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Do Venus and Mars figure in choosing a surgeon?

Article-Do Venus and Mars figure in choosing a surgeon?

Torrance, Calif. — When June Wilbanks' fianc石uggested she meet with Dr. Christine Petti, M.D., F.A.C.S., to talk about getting an abdominoplasty, she hadn't, until that moment, considered having cosmetic surgery. She thought cosmetic surgery was "a vanity thing. It wasn't me." Furthermore, she says, the last time she had surgery was when she had her tonsils out as a child.

But even though she did aerobics three times a week, once she took a good look at her physique, she had to admit that since she entered her 50s, "things weren't in the same place they used to be."

Looking for answers

Ms. Wilbanks knew she could benefit from an abdominoplasty, but she needed a surgeon who could walk her through the process and calm her fears. Ms. Wilbanks and her fianc矷alked into Dr. Petti's office armed with a list of questions. Dr. Petti was ready with diagrams and slides to illustrate the procedure, and a liberal dose of comfort, Ms. Wilbanks says.

"She included him in the discussion and she put us both at ease."

Hot topic Doctor-patient interaction has become a hot topic since The Federation of State Medical Boards added a test on bedside manner to the 2004 physician exams. Good bedside manner, it's believed, means better communication, which hopefully means fewer doctor errors, and therefore, fewer malpractice suits.

But could there be more to the equation of ensuring good doctor-patient relations than training? Dr. Petti would agree that there is.

Simply put, she says, many women patients feel more at ease with a woman doctor. She credits this to a tradition perhaps as old as time itself — the art of "girl talk" — and she's not alone in this theory.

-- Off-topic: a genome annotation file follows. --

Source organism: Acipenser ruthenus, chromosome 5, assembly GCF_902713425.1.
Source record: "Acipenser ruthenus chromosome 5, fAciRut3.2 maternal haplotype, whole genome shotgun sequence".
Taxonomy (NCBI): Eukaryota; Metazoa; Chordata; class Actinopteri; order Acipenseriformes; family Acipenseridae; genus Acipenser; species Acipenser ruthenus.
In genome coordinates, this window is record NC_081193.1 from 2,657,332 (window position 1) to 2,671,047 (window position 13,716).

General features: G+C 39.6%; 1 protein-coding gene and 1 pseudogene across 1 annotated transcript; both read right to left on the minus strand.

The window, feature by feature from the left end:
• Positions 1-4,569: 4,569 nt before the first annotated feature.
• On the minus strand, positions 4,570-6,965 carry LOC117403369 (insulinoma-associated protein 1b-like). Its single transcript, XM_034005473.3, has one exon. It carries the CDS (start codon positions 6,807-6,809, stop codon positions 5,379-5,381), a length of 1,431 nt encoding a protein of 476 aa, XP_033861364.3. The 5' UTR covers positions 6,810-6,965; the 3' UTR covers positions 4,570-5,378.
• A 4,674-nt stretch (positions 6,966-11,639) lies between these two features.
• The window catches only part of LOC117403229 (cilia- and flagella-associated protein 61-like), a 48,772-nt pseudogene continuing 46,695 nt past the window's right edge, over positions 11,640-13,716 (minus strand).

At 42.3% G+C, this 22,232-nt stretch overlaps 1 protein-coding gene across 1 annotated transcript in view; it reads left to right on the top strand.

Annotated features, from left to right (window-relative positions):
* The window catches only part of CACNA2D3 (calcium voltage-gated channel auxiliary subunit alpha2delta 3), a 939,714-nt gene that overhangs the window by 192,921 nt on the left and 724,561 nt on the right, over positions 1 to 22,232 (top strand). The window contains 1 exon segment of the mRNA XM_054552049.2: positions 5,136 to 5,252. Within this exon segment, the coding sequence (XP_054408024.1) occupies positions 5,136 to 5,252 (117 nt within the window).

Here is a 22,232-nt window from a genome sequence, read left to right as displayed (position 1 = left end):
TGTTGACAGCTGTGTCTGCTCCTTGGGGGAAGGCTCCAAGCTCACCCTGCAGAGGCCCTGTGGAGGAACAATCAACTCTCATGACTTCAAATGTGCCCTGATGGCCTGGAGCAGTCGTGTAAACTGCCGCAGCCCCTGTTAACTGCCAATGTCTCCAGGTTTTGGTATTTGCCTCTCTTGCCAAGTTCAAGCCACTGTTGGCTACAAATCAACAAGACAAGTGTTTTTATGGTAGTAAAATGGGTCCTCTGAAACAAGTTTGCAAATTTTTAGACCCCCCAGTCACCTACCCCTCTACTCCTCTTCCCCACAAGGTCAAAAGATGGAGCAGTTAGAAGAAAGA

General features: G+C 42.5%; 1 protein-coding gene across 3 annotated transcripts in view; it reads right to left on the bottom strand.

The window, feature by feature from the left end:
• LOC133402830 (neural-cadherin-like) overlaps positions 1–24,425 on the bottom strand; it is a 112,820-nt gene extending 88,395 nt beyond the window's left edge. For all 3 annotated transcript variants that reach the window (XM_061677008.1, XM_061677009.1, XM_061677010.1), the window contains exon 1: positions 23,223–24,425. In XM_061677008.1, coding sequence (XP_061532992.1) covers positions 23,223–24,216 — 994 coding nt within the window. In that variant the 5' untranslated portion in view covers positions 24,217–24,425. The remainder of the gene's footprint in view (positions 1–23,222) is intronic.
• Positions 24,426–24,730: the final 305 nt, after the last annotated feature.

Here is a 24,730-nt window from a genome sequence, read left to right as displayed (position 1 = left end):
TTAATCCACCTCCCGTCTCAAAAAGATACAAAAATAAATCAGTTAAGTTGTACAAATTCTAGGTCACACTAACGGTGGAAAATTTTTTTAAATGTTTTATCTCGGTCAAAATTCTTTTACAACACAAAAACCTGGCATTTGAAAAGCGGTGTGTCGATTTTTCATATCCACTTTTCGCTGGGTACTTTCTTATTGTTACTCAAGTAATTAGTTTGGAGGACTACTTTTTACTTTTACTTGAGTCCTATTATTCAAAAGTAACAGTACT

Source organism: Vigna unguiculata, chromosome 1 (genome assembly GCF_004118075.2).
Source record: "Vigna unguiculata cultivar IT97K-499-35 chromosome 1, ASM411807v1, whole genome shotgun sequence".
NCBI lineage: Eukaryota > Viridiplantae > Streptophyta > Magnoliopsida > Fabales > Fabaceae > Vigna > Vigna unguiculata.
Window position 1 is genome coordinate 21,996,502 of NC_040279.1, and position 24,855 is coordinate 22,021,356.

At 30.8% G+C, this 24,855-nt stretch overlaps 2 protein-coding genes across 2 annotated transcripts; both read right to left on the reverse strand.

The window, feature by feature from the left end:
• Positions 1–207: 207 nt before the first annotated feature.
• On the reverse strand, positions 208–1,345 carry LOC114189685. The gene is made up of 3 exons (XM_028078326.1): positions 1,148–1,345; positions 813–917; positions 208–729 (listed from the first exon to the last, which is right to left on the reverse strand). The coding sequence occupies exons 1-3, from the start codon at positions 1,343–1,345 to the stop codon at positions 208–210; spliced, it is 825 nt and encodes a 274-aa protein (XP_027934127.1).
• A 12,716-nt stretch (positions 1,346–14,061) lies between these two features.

In a study conducted at the University of California, Davis Medical Center Primary Care Center, and published in the Journal of the American Medical Women's Association, female patients were found to be the most satisfied with their quality of care when treated by a female physician than those treated by male doctors, and more satisfied than men treated by male or female physicians. Similar studies have concluded the same, except for one study that found male patients treated by female physicians were the happiest group with their quality of care.

Operative factor And quality, not necessarily quantity, may be the operative factor.

The Davis Medical Center study revealed that both male and female physicians dedicated roughly equal amounts of time to their patients. However, the female physicians spent more time counseling the patient and covering preventive measures, while the male physicians spent more time on technical routine and practical discussions. Yet when the male doctors adjusted their rapport to a more nurturing approach, the female patients still preferred their female caregivers.

It may just be that some women are more comfortable talking with a woman doctor.

Dr. Petti has found that by encouraging an open dialogue, many women patients are more relaxed once they realize they can confide some of their deepest insecurities.

"I think they're worried about conveying some of their deficiencies or some of the things that have perhaps made them feel they don't look their best —- maybe revealing their eating habits or how they feel sexually. I think they feel more comfortable speaking to a woman and less self-conscious than perhaps revealing those things to a man," she says.

Another source of comfort for women patients is that they're talking about issues with someone who shares their common life experiences — especially if the surgeon is raising children, has experienced post-childbirth changes in her body and opted for cosmetic surgery to improve those changes.

Defends colleagues Dr. Petti is quick to defend her male colleagues.

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